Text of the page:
Thanks, everyone, for all the great input yesterday. I decided to go through the carb again; here’s what I found.
It had been bothering me a little that I had merely cleaned and reassembled the carburetor the same way I found it, and hadn’t gained a good understanding of how it operates. I haven’t spent much time around carburetors, and had only a vague sense of the Venturi effect drawing fuel into the air stream, metered by, well, some kind of magic.
So when the suggestion came up to take the carburetor apart and clean it again, I found myself less reluctant than I usually am about having to re-do my own work. The first thing I realized was the function of the large screw at the bottom of the float bowl. The screw had some small holes perpendicular to the shaft that didn’t match up with any passages in the bowl. Only now did I finally understand that it was a convenient drain screw. As I started to disassemble the rest of the carb, everything looked pretty much exactly how I had left it. I carefully poked various orifices, hoping to find a simple, easily remedied blockage.
Well, maybe hoping’s not the right word for it. As nice as it would be to find an easy remedy, there shouldn’t be any foreign particles entering the stream at all. The tank was cleaned, and any chance of leftover particles were surely locked down by the liner. The fuel cock was all-new, as was the hose and filter. And, of course, the carb itself. There’s no way the fuel should be picking up ANY rust particles or deteriorated hose fragments along the way.
The first problem I found was in the main “needle jet holder”. Upon unscrewing it from the body, I saw a thin white residue on the inside of the tube. It wasn’t there during my cleaning and reassembly, and must have appeared over the past few days. The engine had only been run for about half an hour total since the carb rebuild (about 20min of riding, and another 10 of adjustments). Then I remembered reading something about modern fuels being “bad” for carburetors. Could this have been caused by excessive ethanol?
I started googling, which yielded some pictures of a similar white substance being caused by running ethanol-laced fuel. But as I continued to search, other possibilities began to surface. Apparently dried Pine-Sol (my carb cleaner of choice for this project) can leave a similar residue if not thoroughly cleaned off. The terms “aluminum oxide” and “zinc oxide” were also brought up...
Come to think of it (I hadn’t thought of this before), is ethanol the only thing I need to worry about in regards to fuel, or do I also need to make up for the fact that gas is now unleaded?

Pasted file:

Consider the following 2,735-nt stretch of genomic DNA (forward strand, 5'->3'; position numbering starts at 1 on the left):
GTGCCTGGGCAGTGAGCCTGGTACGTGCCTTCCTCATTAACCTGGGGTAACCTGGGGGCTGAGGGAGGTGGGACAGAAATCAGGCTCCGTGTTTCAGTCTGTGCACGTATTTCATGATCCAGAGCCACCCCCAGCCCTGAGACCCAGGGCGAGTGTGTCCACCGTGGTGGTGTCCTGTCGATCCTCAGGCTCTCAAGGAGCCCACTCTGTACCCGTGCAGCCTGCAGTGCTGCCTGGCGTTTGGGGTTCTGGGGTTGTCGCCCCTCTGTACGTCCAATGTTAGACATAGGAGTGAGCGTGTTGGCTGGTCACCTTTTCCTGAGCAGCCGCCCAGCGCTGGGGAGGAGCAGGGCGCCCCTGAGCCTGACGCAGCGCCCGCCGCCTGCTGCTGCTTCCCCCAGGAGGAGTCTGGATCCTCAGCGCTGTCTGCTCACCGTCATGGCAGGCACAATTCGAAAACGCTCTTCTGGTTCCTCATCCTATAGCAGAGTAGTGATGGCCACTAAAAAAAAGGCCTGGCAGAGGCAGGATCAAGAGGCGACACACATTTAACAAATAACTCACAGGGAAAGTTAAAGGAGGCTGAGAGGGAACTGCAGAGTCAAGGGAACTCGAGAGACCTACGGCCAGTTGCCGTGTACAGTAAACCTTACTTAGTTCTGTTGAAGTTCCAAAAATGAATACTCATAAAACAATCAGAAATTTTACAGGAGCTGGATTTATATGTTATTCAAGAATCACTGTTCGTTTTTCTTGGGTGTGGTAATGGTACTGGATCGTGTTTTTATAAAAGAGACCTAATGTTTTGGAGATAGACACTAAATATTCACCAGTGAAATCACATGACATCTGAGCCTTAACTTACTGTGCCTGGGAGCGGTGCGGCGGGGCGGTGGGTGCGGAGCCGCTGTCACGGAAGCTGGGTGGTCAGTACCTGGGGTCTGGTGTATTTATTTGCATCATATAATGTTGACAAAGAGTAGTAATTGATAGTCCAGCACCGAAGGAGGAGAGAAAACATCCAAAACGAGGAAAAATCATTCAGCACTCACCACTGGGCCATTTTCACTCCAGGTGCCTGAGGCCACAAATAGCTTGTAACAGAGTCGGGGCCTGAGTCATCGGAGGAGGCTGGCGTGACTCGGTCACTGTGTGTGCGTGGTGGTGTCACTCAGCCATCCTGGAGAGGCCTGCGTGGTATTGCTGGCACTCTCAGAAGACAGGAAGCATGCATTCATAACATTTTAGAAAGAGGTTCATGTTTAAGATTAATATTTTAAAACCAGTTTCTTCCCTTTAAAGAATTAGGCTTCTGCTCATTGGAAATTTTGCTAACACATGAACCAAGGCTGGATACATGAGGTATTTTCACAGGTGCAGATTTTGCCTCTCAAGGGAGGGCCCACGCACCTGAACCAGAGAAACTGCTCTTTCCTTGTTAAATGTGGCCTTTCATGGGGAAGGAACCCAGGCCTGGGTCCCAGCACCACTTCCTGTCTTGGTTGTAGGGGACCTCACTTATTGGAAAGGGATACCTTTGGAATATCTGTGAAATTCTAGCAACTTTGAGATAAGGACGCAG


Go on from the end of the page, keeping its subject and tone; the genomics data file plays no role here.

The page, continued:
Anyway, moving on, I also noticed that where the main “needle jet” (not to be confused with the long “jet needle”) came up to meet the main throttle passage, it had disturbed the aluminum around it. I’m not sure if it was already like that beforehand, but it almost looks as if the jet had pushed through the aluminum a little. Could I have overtightened the needle jet holder, forcing the needle jet upward more than it should? Or was I just looking at machining burrs that were never cleaned up from the factory decades ago? Hard to say.
I inspected the jet needle, which looked fine. During assembly, I had found an adjustment that didn’t seem to be mentioned in the shop manual. The jet needle has 5 grooves that the e-clip can be inserted into, changing the height of the needle in relation to the throttle valve slide. The position in which I found (and left) it was (counting from top to bottom) the fourth groove.
Back in the float bowl, I looked carefully at the jets and passages, noticing that the main jet was stamped “105”, though the shop manual specifies a “#110” for the CL100. I’m not seeing a main jet in my box of old parts, which leads me to believe that the rebuild kit must not have come with one, and this must be the same jet that was in the carb when I took it apart. I wonder if someone performed some kind of upgrade...
Upon inspection of the pilot jet, I found a blockage. At first, I was unsure if it was supposed to be clear all the way through, since the hollow tube had holes in the side of it. So I spent some time with regular carb cleaner, shooting through the passages of the carb to get a better understanding of the flow of things. Let’s see, fuel comes in here, goes through there, gets picked up here... Sure enough, that pilot needed to be clear along its length in order to draw fuel up from the float chamber. THAT must be why I couldn’t get the bike to idle! It was only drawing fuel through the main jet!
Funny thing is, during earlier assembly, I had trouble getting the new pilot jet from the rebuild kit to thread in place. So out of fear of messing with the threads, I had reinstalled the now-clean (but perhaps not clean enough, in retrospect) pilot jet. I took the brand-new one back out of the box, and sure enough, there’s a tiny hole (and I do mean tiny, much smaller than anything else I’ve seen in the carb, too small to clear with a piece of wire) through the center of the jet. I carefully threaded the new jet into place and continued reassembling the carb.
As I reinstalled the float, I decided to cheat the spec adjustment on a hunch. I had repaired the leaking float with lead solder, and thought that maybe there was enough extra weight to warrant a custom float setting. The shop manual (to the best of my interpretation; it’s not very well-worded) calls for a 24mm measurement from the bottom of the float to the bottom of the upper carb body above it. Expecting the solder to make it float a little deeper, I adjusted this just a tad, to 25mm. Not too radical.
Once I get the fuel situation sorted out, I think I’ll be ready to try starting it again. I feel pretty good about what I found with the pilot jet, and am looking forward to setting the idle again. But everything else I found raises new concerns, too. There are a lot of variables that could be changed or adjusted...